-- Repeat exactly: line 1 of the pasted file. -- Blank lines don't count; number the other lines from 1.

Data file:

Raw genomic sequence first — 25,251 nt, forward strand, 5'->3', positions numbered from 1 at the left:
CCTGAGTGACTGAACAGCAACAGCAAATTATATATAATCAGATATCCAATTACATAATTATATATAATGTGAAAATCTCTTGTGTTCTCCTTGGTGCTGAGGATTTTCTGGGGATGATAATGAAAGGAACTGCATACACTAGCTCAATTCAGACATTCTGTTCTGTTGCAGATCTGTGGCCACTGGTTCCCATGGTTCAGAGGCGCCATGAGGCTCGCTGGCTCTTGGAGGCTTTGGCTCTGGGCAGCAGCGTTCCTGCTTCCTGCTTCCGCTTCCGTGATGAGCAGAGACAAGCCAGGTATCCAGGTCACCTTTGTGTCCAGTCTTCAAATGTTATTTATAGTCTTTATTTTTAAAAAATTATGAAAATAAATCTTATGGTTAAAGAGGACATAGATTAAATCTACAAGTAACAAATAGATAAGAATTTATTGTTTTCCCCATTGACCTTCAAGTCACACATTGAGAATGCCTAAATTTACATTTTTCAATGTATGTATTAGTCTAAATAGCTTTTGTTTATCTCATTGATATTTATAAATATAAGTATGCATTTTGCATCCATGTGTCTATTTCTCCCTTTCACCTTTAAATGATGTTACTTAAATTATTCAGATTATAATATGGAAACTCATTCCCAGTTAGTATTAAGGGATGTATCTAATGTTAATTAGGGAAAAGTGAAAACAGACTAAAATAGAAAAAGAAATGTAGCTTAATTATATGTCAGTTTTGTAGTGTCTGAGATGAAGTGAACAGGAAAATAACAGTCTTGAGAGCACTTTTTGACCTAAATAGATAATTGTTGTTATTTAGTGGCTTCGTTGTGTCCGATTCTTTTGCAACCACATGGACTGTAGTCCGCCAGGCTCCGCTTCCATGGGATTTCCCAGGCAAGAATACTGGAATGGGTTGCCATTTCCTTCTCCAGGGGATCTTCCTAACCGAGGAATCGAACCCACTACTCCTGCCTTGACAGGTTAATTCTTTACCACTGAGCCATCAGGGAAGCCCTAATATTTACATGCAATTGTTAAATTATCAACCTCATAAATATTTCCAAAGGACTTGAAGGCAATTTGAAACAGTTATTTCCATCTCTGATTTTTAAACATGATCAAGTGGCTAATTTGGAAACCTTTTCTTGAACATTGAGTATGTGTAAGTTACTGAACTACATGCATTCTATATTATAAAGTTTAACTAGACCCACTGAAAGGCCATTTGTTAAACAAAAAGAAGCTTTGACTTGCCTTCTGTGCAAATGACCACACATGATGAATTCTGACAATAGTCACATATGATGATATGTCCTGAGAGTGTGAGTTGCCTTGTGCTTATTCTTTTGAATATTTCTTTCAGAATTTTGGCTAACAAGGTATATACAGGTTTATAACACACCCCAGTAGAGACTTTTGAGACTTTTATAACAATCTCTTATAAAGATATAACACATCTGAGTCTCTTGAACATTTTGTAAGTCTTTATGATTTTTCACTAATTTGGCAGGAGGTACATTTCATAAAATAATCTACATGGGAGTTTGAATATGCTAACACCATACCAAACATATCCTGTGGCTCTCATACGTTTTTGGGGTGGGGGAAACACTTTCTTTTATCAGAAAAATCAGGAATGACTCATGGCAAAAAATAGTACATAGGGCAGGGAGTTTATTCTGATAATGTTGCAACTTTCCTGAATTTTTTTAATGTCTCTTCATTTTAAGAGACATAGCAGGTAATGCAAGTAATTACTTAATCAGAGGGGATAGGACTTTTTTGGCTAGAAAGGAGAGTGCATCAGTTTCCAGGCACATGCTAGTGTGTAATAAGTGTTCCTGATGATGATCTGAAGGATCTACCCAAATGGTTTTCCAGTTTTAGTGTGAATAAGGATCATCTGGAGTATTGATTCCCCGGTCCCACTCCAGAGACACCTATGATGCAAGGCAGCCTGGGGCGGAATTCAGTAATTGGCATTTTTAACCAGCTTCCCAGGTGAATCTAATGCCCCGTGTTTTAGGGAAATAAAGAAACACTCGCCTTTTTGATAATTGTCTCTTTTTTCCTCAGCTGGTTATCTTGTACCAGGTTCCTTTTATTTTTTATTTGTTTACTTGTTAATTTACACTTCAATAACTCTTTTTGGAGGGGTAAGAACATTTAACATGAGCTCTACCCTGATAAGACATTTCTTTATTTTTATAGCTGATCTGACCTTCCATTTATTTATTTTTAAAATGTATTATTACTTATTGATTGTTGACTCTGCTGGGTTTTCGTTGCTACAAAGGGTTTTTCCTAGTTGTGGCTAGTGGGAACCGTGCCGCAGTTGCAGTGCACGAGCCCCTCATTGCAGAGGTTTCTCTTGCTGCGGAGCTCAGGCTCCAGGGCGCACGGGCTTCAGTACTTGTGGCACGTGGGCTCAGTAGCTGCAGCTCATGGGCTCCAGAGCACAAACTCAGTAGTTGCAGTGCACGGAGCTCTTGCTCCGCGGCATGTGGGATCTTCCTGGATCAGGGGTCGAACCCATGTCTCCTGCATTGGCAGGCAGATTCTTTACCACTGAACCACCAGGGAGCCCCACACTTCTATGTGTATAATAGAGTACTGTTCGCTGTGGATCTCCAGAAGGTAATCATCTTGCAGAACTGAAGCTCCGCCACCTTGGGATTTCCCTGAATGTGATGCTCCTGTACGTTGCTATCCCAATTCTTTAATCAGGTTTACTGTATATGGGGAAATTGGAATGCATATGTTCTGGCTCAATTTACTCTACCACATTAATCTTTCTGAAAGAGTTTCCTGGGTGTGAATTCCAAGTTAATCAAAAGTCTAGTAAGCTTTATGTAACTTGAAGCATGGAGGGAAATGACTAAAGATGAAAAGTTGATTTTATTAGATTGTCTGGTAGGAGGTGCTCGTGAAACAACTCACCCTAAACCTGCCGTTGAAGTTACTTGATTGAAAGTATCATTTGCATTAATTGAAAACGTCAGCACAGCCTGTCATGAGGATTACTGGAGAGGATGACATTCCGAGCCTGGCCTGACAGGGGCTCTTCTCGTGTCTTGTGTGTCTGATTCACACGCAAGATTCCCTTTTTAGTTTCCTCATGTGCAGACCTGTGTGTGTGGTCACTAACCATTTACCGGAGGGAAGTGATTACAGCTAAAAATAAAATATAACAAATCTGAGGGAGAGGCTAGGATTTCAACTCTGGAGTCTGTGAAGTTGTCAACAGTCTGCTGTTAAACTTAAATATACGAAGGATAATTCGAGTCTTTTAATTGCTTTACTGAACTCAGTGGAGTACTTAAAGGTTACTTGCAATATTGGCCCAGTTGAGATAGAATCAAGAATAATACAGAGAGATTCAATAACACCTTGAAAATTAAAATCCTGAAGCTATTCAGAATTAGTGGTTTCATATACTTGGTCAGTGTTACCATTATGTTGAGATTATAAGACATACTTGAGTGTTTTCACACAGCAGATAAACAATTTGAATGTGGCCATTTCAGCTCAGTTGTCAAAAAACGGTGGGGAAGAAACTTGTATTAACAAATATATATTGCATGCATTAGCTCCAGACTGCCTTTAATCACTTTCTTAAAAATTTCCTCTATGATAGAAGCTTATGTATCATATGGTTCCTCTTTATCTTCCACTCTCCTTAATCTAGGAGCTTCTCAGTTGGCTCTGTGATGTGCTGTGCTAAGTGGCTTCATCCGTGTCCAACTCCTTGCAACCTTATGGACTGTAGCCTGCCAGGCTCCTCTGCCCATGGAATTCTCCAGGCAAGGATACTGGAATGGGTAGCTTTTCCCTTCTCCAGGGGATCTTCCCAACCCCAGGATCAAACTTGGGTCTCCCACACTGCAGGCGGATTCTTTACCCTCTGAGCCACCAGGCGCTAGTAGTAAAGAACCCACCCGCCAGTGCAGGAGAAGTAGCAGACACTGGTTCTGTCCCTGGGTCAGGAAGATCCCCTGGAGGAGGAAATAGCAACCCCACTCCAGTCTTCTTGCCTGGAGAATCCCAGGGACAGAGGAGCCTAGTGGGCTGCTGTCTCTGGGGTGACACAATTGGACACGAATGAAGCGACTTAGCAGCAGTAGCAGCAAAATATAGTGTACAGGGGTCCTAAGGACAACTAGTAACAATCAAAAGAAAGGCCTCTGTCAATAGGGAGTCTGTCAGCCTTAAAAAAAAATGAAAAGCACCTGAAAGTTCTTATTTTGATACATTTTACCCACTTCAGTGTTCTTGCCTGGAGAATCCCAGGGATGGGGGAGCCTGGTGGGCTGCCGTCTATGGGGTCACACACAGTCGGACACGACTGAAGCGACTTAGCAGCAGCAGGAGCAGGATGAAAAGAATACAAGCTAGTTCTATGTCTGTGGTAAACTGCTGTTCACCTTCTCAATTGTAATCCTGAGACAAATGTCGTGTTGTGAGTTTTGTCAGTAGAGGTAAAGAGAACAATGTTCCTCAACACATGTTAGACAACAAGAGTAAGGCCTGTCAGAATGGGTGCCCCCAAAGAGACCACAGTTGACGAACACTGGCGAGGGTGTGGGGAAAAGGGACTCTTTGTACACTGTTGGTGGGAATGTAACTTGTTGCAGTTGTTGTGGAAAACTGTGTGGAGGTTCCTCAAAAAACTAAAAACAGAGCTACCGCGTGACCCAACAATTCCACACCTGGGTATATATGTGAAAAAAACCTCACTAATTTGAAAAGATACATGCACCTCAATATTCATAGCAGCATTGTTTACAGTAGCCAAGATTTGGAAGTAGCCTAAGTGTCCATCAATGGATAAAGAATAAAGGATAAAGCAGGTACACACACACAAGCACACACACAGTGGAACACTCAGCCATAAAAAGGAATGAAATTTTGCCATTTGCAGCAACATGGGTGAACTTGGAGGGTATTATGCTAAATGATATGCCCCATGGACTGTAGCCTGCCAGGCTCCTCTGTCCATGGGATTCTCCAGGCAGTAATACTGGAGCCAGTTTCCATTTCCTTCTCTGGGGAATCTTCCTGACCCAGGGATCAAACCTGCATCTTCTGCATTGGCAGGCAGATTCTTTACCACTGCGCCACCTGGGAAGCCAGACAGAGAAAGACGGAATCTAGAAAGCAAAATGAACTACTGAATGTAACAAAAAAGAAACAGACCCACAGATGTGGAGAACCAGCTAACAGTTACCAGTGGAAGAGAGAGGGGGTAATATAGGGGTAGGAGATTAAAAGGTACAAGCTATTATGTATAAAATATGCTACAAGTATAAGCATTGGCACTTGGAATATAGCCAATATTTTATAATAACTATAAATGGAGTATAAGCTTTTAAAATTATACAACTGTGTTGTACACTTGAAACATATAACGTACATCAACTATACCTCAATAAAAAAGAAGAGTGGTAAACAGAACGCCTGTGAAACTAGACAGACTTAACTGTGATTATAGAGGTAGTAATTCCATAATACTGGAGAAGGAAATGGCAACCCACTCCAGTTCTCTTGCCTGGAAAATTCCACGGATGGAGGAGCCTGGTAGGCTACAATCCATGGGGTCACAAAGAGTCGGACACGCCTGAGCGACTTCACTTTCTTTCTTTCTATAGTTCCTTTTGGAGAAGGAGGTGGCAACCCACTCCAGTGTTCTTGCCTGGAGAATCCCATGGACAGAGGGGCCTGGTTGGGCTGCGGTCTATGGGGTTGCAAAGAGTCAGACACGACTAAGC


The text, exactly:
Raw genomic sequence first — 25,251 nt, forward strand, 5'->3', positions numbered from 1 at the left: